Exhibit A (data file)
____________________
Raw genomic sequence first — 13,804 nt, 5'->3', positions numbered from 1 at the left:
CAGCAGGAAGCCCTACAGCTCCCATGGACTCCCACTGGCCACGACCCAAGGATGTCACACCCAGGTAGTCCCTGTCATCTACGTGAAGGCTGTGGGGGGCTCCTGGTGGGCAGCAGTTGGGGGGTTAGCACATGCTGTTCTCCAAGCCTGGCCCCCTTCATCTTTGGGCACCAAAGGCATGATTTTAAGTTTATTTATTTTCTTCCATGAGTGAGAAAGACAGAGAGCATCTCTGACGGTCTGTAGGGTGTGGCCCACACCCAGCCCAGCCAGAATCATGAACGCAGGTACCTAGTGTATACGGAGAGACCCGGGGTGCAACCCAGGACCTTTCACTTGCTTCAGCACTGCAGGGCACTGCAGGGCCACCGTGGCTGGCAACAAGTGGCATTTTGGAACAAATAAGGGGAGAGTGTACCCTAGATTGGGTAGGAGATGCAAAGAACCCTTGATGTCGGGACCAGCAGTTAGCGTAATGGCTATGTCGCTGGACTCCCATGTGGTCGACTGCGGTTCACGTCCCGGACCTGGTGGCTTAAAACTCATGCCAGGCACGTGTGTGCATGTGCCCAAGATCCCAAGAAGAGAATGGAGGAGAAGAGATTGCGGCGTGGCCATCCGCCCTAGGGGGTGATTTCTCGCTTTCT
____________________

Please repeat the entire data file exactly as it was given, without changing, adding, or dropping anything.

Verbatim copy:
Raw genomic sequence first — 13,804 nt, 5'->3', positions numbered from 1 at the left:
CAGCAGGAAGCCCTACAGCTCCCATGGACTCCCACTGGCCACGACCCAAGGATGTCACACCCAGGTAGTCCCTGTCATCTACGTGAAGGCTGTGGGGGGCTCCTGGTGGGCAGCAGTTGGGGGGTTAGCACATGCTGTTCTCCAAGCCTGGCCCCCTTCATCTTTGGGCACCAAAGGCATGATTTTAAGTTTATTTATTTTCTTCCATGAGTGAGAAAGACAGAGAGCATCTCTGACGGTCTGTAGGGTGTGGCCCACACCCAGCCCAGCCAGAATCATGAACGCAGGTACCTAGTGTATACGGAGAGACCCGGGGTGCAACCCAGGACCTTTCACTTGCTTCAGCACTGCAGGGCACTGCAGGGCCACCGTGGCTGGCAACAAGTGGCATTTTGGAACAAATAAGGGGAGAGTGTACCCTAGATTGGGTAGGAGATGCAAAGAACCCTTGATGTCGGGACCAGCAGTTAGCGTAATGGCTATGTCGCTGGACTCCCATGTGGTCGACTGCGGTTCACGTCCCGGACCTGGTGGCTTAAAACTCATGCCAGGCACGTGTGTGCATGTGCCCAAGATCCCAAGAAGAGAATGGAGGAGAAGAGATTGCGGCGTGGCCATCCGCCCTAGGGGGTGATTTCTCGCTTTCT